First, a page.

Archives for the month of: September, 2012

It is the second last week of the CSA! 

For many bi-weekly customers this here is your final loot of the season:

Winter Squash – Several to choose from!
Onions
Eggplant
Tomatoes
Carrots
Kale
Parsnip
1 Kohlrabi
Pac Choi
Leek pair
1 Garlic
Herb – choice of Basil, Parsley and Thyme

CSA Shares for week 15

A new squash: Red Kuri
This odd shaped red winter squash has a very rich, sweet flavour that has almost a spiciness to its taste. This squash is excellent baked sliced in half and it also makes an excellent soup.

Pac Choi – we saw bok choy earlier in the spring, which is very similar to the pac choi. These are a Chinese leafy vegetable related to cabbage. You can use it best in stir fries or soups or refer to our spring posts for recipe ideas. This particular variety is quite mild and can also be eaten raw.

Parsnip – this may look like a white carrot, but in fact it is a parsnip… these will taste even sweeter than carrots when cooked. My mother always boiled parsnips with carrots and then made a mash with butter, salt and pepper. These are also an excellent add into a roasted root fruit bake.

Lorraine’s Potato Leek Soup – a CSA member contribution!
2 large, or 3-5 small leeks, chopped
4-5 small potatoes, chopped
1 whole small garlic bulb, chopped fine
1 celery stalk

Heat some oil or butter in a sauce pan – just enough to cover the bottom of the pot.
Sautee all the ingredients listed above for about 5 minutes.
Add boiling water to cover and season with salt, pepper, Mrs. Dash or any other seasoning (i.e. fresh thyme).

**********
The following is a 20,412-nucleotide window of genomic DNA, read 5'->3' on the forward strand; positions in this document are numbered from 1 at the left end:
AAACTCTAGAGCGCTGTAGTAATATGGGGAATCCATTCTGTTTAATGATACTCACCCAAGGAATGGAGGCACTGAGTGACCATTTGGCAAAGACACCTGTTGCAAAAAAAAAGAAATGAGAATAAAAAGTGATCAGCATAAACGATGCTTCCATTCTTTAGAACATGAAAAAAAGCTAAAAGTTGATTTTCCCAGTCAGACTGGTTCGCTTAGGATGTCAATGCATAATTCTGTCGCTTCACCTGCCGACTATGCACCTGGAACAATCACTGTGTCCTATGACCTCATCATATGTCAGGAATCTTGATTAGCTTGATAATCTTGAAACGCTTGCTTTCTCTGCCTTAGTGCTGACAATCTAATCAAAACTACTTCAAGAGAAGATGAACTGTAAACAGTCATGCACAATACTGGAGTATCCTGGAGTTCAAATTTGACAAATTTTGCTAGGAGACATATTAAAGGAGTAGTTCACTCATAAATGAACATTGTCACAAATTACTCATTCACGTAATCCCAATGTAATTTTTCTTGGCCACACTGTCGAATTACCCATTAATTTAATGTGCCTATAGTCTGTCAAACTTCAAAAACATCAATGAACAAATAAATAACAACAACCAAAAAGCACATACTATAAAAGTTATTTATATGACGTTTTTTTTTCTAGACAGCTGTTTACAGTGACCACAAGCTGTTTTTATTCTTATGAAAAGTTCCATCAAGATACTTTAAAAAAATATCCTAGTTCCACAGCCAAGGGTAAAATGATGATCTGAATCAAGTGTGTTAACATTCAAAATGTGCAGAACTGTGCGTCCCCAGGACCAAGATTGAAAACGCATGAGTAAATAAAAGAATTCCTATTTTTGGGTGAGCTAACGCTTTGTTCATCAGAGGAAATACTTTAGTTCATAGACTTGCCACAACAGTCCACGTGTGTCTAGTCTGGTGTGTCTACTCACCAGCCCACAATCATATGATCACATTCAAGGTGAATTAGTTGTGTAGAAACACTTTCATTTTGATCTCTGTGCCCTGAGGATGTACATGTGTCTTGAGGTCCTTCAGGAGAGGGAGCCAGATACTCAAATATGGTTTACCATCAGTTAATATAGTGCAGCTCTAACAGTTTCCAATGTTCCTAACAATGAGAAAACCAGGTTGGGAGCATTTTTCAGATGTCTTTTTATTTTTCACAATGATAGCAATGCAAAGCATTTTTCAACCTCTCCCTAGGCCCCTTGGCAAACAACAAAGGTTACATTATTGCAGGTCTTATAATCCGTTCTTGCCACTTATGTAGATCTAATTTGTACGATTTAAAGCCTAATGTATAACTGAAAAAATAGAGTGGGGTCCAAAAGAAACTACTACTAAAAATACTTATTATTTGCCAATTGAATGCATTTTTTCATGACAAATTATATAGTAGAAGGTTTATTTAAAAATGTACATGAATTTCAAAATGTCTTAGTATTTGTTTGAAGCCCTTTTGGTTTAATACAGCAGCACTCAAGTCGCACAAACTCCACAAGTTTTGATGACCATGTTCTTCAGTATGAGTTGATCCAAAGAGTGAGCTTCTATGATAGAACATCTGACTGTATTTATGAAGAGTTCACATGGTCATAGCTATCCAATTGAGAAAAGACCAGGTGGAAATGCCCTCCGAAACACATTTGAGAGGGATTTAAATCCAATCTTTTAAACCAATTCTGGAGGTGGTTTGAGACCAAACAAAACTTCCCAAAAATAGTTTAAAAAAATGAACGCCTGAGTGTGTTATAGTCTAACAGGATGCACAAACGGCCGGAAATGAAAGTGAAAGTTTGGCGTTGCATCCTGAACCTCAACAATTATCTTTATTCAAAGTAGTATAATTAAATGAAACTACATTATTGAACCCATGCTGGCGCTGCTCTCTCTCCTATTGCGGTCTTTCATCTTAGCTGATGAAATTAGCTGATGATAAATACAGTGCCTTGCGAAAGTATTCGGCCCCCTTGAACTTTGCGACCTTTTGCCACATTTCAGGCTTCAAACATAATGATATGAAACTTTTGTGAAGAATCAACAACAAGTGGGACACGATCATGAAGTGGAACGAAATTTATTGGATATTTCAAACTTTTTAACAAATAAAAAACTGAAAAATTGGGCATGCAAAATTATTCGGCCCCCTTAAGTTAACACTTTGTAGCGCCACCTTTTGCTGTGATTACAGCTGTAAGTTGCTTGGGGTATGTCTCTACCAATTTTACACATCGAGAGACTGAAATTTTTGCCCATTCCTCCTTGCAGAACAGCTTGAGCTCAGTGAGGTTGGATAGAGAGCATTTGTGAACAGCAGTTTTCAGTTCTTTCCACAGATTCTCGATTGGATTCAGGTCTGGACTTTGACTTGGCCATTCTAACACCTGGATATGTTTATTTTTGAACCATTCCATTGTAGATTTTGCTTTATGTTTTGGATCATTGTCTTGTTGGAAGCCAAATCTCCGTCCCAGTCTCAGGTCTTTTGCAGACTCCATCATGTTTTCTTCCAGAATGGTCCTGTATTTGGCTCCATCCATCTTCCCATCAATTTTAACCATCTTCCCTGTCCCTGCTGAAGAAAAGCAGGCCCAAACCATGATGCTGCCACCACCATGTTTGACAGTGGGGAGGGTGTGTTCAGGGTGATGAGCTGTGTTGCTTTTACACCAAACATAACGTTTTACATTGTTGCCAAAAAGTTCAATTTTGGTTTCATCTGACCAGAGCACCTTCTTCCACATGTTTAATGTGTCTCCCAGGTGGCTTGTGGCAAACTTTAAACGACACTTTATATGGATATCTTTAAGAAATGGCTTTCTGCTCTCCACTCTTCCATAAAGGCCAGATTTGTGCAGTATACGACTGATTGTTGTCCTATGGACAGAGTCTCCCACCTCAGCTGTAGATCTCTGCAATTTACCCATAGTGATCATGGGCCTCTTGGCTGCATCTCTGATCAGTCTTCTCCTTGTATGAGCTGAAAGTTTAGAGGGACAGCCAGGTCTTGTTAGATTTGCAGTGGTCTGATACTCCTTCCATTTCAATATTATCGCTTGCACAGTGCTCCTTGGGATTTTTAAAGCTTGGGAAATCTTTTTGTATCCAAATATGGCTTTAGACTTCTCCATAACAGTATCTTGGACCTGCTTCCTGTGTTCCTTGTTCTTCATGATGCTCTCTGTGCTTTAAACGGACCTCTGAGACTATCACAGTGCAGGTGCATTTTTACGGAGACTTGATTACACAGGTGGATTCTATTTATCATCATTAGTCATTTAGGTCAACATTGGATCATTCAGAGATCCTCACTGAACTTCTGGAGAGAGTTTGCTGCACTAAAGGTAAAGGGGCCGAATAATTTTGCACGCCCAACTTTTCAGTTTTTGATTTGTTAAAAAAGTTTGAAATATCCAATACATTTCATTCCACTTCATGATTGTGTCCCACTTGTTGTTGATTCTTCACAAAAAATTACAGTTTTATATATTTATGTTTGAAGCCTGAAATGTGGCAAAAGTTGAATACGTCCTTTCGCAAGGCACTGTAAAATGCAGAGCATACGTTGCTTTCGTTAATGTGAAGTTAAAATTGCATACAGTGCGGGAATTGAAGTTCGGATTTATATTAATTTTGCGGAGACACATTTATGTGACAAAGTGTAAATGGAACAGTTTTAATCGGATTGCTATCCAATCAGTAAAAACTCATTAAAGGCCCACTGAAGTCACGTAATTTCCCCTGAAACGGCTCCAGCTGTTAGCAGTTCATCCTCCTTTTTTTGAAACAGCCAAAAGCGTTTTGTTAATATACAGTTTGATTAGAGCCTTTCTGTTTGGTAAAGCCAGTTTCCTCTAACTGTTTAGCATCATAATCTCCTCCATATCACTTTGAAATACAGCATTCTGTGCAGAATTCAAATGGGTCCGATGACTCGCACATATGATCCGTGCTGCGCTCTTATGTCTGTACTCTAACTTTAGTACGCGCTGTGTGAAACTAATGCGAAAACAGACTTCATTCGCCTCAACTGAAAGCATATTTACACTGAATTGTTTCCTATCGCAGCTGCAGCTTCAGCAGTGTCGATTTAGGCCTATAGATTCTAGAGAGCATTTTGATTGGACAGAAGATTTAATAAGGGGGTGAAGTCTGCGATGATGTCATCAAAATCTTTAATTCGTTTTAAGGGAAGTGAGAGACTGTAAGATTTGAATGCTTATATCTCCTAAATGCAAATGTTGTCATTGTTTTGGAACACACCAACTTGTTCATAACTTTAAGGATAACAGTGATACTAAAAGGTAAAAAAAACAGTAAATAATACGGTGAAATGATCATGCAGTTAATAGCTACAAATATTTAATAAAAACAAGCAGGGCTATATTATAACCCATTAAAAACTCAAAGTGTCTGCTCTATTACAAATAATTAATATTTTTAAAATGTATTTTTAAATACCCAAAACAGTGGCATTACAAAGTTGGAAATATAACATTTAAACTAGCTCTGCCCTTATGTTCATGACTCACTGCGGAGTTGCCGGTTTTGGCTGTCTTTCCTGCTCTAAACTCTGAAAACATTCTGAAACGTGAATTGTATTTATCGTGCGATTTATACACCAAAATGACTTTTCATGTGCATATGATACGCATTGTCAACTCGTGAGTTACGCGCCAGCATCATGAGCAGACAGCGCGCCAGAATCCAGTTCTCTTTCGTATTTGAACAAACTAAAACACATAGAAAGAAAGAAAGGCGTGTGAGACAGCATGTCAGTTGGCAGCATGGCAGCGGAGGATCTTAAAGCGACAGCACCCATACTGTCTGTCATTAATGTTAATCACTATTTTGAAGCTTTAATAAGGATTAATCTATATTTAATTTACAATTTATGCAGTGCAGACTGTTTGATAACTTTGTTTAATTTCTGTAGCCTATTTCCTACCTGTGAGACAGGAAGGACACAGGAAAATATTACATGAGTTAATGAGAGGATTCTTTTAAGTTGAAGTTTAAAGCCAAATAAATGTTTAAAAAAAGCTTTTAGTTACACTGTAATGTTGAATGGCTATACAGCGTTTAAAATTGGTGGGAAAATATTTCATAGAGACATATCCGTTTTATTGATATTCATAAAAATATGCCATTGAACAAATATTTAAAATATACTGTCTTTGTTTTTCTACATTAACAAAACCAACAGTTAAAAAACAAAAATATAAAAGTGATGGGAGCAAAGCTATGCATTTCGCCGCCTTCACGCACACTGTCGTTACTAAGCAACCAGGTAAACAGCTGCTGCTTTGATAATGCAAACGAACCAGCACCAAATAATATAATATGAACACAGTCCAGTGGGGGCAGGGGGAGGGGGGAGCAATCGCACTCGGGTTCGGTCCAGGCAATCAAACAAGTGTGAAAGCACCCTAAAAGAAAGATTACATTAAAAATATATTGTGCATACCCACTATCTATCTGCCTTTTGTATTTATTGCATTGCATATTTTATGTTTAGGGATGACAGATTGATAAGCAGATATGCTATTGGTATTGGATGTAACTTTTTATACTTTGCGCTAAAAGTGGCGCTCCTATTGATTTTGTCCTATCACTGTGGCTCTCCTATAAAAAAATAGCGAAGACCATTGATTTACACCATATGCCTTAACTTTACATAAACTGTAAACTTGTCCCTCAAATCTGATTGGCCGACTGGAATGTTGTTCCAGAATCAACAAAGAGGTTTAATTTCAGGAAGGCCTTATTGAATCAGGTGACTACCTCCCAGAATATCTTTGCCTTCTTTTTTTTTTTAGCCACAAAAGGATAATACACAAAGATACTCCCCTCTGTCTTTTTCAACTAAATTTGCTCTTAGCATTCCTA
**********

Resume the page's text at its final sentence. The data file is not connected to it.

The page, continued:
Add 1 bouillon to the pot.
You can then add a variety of other veggies you may have on hand: carrots, peppers, parsnip, kale, parsley, etc.
Top up with water to cover.
Cook uncovered another 10 minutes until the root veggies are tender to your liking.
At this point, you may wish to add milk/cream/parmesan or even some crumbled bacon.

Comforting potato leek soup by Lorraine 🙂

Eggplant on Pasta – Mathias and I made this last night and it turned out wonderful. 

1. Cut your eggplant into large chunks.
2. Prepare 3 small bowls: 1 with flour, 1 with an egg, 1 with some Panko or bread crumbs
3. As if you were making Eggplant Parmesan, take your eggplant and coat it with flour, then plunge it into the egg, then coat it with the bread crumbs. Lay the pieces on a tray until you are ready to fry them.
4. Heat some oil in a pan and fry up all the eggplant chunks.
5. Meanwhile, heat a pot of water and prepare your pasta.
6. When the pasta is done, strain it and then put it back in the pot and throw on your tomato sauce. We used some homemade sauce we did up last week. Toss and coat your pasta, thereby heating up the sauce.
7. Place some of the saucy pasta on a plate and add the eggplant chunks on top. Sprinkle with some parmesan cheese.

 

Eggplant on pasta – you don’t need to bread the eggplant, but I was influenced by Eggplant Parmesan!

Winter Squash Dip – we haven’t made this yet, but Martha Stewart says it’s good!
1 winter squash (~2lbs), peeled, seeds removed, cut into 3” piece
olive oil
coarse salt and pepper
2 heads of garlic, top cut off to expose cloves
10 Tbsp. unsalted butter at room temperature
8 scallions – only white and pale green parts, cut into 1” pieces
2 cups sour cream
8 ounces cream cheese, at room temperature
1 1/4 cup. grated Parmesan cheese
4 tsp. fresh lemon juice
paprika for sprinkling
roasted seeds for garnish
bread sticks, etc. for dipping

Directions: